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Mary Sidney

Specimens of Poetesses

Paul Salzman (La Trobe), Editing early modern women: Alexander Dyce's Specimens of British Poetesses (1825) More...

Starts: May 3, 2016 5:00:00 PM

Highlights

Specimens of Poetesses

Tuesday 3rd May 2016, 5 - 7pm
Location: Foster Court 307
Mary Sidney

Paul Salzman (La Trobe), Editing early modern women: Alexander Dyce's Specimens of British Poetesses (1825)

Abstract:

In 1825 Alexander Dyce published a remarkable anthology of poetry by women writers from Juliana Berners to L. E. Landon. The forty or so writers in the collection who wrote prior to the mid eighteenth century form an impressively varied collection. In this paper I examine the sources Dyce used and the reasoning behind the anthology as a whole. Dyce’s volume not only exemplifies the remarkably catholic taste of a nineteenth century editor, but it also serves as a paradigm for how the transmission of texts by early modern women continued into the nineteenth century, and intersected with something of a golden age for the editing of Renaissance literature in general. The anthology can as well be seen as an intervention in the way that contemporary women’s poetry was being read during Romanticism and its aftermath. I will consider how significant this selection of women’s poetry was for Dyce’s other editorial activities, and how his volume related to other nineteenth-century editorial projects.

The Centre's First Edited Volume

Edited by Professor Helen Hackett, a collection of essays on the theme of early modern exchanges has just been published by Ashgate. See advert...



Assessment

All assessed work at MA level is double marked by two members of staff. In addition, an external examiner reviews the marking process and scrutinizes a selection of assessed coursework and dissertations. The Board of Examiners meets in late October or early November to decide the final awards.

Submissions deadlines for assessed work and means of submission will vary slightly across different departments, so please check with the relevant course tutor or postgraduate administrator to see when your coursework essays are due. The Early Modern Studies programme follows the deadlines set in the School of European Languages, Cultures and Society.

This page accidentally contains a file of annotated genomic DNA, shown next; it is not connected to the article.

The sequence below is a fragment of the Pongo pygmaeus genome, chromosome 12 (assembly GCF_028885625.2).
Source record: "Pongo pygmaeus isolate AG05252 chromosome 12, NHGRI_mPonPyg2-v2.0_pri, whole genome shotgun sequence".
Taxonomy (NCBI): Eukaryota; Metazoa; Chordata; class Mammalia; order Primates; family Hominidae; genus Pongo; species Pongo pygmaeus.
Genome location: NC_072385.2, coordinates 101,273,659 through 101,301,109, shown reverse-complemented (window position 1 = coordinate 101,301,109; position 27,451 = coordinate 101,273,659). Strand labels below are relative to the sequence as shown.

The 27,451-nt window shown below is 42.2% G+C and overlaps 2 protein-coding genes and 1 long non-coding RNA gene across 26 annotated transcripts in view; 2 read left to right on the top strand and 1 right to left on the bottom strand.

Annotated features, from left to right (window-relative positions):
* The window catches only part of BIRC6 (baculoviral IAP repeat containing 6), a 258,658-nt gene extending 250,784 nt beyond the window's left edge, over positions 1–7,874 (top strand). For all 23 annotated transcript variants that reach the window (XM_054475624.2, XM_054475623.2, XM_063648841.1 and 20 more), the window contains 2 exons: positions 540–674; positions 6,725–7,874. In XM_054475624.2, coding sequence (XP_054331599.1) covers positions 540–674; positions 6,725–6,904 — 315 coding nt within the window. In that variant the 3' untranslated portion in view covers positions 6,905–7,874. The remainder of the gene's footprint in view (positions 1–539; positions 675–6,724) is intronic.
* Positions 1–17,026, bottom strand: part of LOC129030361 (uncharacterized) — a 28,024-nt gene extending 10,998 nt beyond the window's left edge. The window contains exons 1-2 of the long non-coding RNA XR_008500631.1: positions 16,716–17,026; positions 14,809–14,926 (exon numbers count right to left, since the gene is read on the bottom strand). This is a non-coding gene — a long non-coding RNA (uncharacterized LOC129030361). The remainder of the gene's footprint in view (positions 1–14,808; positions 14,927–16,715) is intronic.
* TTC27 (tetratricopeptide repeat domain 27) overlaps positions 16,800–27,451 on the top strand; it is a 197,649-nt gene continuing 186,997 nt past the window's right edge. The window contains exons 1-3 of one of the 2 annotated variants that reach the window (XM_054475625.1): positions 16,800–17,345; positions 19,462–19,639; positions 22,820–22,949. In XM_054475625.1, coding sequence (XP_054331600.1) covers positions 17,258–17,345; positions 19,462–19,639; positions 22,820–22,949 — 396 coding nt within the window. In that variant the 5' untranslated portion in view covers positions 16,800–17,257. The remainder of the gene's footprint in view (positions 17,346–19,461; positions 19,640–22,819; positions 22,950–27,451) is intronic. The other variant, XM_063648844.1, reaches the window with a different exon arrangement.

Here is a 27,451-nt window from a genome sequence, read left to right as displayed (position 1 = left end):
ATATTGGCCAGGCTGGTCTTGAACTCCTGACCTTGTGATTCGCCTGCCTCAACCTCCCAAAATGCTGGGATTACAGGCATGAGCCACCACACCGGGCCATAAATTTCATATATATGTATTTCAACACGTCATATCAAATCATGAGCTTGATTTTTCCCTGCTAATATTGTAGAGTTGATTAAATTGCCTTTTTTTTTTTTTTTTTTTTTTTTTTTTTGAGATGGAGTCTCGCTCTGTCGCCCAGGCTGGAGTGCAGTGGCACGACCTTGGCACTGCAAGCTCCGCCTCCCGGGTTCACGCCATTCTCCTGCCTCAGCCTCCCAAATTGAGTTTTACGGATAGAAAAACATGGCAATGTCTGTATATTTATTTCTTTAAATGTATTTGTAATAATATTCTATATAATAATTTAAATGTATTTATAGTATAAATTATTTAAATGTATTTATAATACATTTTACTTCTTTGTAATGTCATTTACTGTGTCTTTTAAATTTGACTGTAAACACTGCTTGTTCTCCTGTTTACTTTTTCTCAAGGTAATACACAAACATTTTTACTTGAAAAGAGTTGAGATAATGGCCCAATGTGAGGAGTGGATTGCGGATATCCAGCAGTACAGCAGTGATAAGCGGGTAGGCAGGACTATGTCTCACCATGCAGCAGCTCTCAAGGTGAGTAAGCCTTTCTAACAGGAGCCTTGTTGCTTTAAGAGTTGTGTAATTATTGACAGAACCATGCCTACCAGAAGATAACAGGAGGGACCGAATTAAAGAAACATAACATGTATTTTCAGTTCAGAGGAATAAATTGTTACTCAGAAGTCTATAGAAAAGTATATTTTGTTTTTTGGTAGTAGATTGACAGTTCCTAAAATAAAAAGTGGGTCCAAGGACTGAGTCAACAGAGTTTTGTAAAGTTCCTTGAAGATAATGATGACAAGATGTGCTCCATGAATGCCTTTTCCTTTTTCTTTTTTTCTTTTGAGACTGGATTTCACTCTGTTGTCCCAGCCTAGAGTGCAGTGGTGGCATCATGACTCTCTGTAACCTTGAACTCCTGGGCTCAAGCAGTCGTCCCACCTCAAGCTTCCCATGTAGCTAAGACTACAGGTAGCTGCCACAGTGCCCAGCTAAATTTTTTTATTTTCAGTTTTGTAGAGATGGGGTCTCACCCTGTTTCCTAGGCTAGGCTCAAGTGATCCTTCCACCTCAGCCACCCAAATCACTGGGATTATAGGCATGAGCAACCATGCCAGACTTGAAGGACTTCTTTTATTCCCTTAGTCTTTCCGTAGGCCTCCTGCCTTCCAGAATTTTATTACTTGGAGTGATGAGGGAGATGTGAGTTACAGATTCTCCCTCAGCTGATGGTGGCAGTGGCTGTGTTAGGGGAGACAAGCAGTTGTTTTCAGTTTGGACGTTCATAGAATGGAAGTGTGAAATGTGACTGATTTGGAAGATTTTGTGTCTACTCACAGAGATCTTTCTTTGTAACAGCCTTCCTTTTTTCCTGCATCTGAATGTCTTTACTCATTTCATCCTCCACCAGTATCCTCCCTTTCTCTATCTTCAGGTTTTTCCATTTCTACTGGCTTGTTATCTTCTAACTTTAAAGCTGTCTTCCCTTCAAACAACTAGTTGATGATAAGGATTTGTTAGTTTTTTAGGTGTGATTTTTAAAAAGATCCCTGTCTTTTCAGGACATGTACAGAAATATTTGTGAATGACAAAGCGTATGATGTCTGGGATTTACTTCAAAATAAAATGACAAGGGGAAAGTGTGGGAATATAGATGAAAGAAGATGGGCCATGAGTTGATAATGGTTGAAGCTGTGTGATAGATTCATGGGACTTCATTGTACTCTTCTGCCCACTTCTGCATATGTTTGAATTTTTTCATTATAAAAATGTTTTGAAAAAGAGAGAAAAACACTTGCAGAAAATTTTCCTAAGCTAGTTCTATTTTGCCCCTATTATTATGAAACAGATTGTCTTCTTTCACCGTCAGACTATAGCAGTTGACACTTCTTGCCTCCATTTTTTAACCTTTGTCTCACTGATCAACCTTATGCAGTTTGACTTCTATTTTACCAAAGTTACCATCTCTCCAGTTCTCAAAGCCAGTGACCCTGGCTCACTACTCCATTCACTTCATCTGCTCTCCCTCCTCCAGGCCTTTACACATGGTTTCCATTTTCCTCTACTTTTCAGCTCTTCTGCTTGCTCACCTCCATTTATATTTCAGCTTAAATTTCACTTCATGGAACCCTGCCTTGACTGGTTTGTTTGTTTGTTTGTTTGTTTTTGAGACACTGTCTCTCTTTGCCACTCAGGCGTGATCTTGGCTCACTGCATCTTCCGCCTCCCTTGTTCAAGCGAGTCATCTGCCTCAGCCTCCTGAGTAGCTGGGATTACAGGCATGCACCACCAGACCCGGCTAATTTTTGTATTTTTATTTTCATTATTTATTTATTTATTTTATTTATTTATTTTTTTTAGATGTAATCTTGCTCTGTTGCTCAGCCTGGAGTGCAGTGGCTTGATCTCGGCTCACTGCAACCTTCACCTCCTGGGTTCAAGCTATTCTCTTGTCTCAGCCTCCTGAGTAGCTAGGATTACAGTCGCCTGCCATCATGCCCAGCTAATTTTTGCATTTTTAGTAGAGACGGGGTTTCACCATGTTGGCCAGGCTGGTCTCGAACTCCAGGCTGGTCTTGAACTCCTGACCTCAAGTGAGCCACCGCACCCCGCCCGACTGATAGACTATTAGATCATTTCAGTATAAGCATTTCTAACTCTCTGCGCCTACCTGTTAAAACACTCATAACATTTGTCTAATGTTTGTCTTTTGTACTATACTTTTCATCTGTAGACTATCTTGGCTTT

Details on marking criteria, penalties for late submission, plagiarism and the scheme of award are all available in the:

Scheme of Award

The MA in Early Modern Studies comprises three compulsory elements: the core course Early Modern Exchanges: Methods, Histories, Cultures worth 30 credits, the Dissertation worth 90 credits and optional courses to a total of 60 credits.

Pass: In order to achieve a pass candidates must achieve an overall mark of at least 50% and have achieved a minimum of 50% in the dissertation. The Board of Examiners may allow the possibility of a condoned failure in one or more elements provided that the mark achieved is at least 40%, the element in question is not the dissertation, and the percentage of the condoned failure does not exceed 25% of the total weighting of the elements of assessment.

Merit: the Board of Examiners will award a merit where the overall mark is 60 or greater, the mark for the dissertation is 65 or greater, there are no marks below 50 in any component.

Distinction: the Board of Examiners will award a distinction where in addition to meeting the requirement of achieving 50% or above in all elements of the programme at the first attempt, the overall average mark and dissertation are 70% or more.